One of our great volunteers is a retired state wildlife biologist. He often inventories our lands for us and he uses iNat. He does not always capture a photo and I’ve let him know that his records without photos are still valuable to me and our database/records of a property. Sometimes I want to agree with an observation of his without a photo because I know his expertise (sometimes I have). Here is a sample: https://www.inaturalist.org/observations/11432633 of one his casual obs.

Again the data is helpful to me regardless of its casual status, but I could verify his observation based on my knowledge of his expertise and then maybe it would be valuable to the community. I am not necessarily saying I would opt for this as approved evidence, but I wanted to add an example to the discussion.

Also, my two cents: Just like any other repository of data, any outliers and something pointing to something new (e.g. a range extension) should be verified or supported with a second data sample. This means to me that taking a more liberal approach to what is verifiable would be okay.



Personally, I think that evidence is required on iNat. I know lots of people posting evidence free observations, some of whom are perfectly trustworthy, but quite honestly I would prefer that sort of observation on some checklist or atlas website, rather than iNaturalist.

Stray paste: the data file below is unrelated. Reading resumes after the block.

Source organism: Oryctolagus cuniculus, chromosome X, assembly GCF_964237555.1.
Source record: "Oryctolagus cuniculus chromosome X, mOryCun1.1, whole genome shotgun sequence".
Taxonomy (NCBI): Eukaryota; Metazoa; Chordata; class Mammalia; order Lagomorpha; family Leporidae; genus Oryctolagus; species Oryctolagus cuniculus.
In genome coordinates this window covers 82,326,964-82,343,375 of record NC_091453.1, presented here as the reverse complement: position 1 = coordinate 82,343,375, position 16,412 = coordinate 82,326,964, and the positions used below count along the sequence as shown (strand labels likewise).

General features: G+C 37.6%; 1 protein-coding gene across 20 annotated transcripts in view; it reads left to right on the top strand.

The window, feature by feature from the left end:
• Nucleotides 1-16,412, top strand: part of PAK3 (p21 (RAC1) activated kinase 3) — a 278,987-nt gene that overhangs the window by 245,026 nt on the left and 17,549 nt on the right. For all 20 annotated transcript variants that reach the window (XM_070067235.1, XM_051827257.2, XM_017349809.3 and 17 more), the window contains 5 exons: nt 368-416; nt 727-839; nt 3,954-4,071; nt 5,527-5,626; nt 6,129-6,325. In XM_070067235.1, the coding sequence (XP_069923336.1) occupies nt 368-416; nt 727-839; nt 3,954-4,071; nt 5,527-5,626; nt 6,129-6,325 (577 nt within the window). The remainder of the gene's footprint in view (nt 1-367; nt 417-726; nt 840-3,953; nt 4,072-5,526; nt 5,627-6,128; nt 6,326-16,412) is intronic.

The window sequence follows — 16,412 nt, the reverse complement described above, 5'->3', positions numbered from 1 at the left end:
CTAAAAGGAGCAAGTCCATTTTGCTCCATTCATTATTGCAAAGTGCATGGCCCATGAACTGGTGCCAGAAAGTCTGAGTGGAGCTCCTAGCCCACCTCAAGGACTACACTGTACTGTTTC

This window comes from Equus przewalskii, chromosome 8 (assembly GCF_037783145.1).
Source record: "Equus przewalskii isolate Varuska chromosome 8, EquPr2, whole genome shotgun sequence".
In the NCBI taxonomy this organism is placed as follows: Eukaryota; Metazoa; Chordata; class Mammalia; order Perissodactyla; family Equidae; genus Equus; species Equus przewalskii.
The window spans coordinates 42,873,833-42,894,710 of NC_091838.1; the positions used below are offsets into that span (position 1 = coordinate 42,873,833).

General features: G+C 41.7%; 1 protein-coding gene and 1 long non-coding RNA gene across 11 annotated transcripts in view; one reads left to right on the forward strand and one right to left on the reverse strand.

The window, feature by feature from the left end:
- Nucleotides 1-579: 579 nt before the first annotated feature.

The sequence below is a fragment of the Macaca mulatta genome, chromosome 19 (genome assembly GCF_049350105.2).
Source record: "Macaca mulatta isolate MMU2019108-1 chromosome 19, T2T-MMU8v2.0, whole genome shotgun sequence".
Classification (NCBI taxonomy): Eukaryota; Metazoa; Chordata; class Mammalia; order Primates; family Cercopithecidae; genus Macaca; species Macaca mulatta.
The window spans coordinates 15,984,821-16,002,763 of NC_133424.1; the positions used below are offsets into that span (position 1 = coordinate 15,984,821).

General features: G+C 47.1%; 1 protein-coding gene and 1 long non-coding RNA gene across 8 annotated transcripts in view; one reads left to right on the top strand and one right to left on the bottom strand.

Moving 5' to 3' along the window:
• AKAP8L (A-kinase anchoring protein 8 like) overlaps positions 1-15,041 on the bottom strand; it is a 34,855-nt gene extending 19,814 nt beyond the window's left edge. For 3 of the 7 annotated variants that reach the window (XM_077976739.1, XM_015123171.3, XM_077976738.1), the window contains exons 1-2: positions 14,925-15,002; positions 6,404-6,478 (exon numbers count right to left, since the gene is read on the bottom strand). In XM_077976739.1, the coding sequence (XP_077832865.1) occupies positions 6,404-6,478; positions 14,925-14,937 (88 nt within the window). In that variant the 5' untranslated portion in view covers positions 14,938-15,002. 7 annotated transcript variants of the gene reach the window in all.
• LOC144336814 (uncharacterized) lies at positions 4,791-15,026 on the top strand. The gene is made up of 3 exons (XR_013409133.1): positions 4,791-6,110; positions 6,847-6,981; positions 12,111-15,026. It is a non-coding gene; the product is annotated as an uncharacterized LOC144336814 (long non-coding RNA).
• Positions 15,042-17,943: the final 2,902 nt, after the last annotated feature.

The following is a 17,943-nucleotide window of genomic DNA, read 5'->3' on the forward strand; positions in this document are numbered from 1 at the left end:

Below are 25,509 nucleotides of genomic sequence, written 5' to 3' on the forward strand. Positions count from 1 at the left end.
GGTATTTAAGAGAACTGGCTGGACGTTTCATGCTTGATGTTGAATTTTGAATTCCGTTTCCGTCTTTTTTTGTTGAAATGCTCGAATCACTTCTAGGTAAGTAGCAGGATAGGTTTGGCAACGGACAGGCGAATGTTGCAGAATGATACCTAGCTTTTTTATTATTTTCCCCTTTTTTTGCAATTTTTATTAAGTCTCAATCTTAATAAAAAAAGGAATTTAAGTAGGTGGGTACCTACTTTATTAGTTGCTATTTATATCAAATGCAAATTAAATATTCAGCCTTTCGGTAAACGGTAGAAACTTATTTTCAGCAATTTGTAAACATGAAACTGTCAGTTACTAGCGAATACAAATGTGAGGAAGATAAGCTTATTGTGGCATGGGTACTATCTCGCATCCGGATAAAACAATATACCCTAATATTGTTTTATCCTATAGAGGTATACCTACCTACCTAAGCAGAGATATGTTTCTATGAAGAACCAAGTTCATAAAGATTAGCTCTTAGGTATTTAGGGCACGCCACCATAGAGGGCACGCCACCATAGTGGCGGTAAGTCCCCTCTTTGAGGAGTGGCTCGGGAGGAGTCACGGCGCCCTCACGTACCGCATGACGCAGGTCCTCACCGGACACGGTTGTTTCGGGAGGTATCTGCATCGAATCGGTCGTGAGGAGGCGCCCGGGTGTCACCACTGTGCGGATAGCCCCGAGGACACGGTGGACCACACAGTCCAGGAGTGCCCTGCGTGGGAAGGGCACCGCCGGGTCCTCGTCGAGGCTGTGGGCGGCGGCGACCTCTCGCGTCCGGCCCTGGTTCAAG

I have no problems with sonograms or sketches (and none at all with sketches such as these), but exclusively verbal descriptions of morphology or call, I cannot evaluate.
DNA is theoretical at this stage, but I predict will become more prevalent in the future (e.g. identifying all amphibians or fish or may- and caddies-flies from a drop of pond water).
Obviously, the latter is beyond human possibility, but I guess I am saying that if an AI can make an ID, then I am happy. And conversely, if an AI cannot make an ID, then I am not happy.
The bottom line is that we need limits, and as a community we should agree and decide on the limits. I dont know how a discussion will achieve this on its own (and I cannot imagine it being put to “a vote”). More likely user pressure (what we post) and feedback (the IDs and validations received) will strongly guide this and shape what is acceptable on the site.

What would be nice to get some feedback on is who is using this data and for what? So is anyone prepared to use unverifiable data,or are those posting it the deluded exclusive users of their own data (perhaps better managed on an excel spread sheet)?
If there is a demand for such data, then perhaps we should encourage it - or alternatively refer it to a site that manages it better?

{An aside:
But how much data is “unverifiable”?
(frankly I was at first perplexed by this result, until I realized that it was not just that there was no ID evidence, but also date and location “evidence” - how many of these users realize that they dont have dates, localities or other features rendering their data as “unverifiable”?). - Perhaps this needs a new thread?}